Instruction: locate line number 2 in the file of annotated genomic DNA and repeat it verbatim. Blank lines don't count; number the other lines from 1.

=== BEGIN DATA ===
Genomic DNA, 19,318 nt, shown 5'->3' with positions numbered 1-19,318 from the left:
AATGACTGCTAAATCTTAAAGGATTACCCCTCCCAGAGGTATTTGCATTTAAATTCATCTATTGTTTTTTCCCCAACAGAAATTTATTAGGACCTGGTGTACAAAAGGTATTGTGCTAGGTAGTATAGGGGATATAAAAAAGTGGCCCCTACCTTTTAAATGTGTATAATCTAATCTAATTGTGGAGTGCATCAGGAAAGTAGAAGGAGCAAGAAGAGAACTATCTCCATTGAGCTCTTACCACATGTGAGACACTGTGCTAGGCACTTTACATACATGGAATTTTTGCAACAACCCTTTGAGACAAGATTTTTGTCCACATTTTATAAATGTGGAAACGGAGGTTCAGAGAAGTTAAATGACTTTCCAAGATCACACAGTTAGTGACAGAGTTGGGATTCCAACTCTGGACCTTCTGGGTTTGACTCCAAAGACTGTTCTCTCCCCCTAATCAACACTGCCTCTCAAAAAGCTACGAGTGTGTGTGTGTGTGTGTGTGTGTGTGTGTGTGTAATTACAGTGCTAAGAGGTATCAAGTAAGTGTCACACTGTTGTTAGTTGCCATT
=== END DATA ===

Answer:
AATGACTGCTAAATCTTAAAGGATTACCCCTCCCAGAGGTATTTGCATTTAAATTCATCTATTGTTTTTTCCCCAACAGAAATTTATTAGGACCTGGTGTACAAAAGGTATTGTGCTAGGTAGTATAGGGGATATAAAAAAGTGGCCCCTACCTTTTAAATGTGTATAATCTAATCTAATTGTGGAGTGCATCAGGAAAGTAGAAGGAGCAAGAAGAGAACTATCTCCATTGAGCTCTTACCACATGTGAGACACTGTGCTAGGCACTTTACATACATGGAATTTTTGCAACAACCCTTTGAGACAAGATTTTTGTCCACATTTTATAAATGTGGAAACGGAGGTTCAGAGAAGTTAAATGACTTTCCAAGATCACACAGTTAGTGACAGAGTTGGGATTCCAACTCTGGACCTTCTGGGTTTGACTCCAAAGACTGTTCTCTCCCCCTAATCAACACTGCCTCTCAAAAAGCTACGAGTGTGTGTGTGTGTGTGTGTGTGTGTGTGTGTGTAATTACAGTGCTAAGAGGTATCAAGTAAGTGTCACACTGTTGTTAGTTGCCATT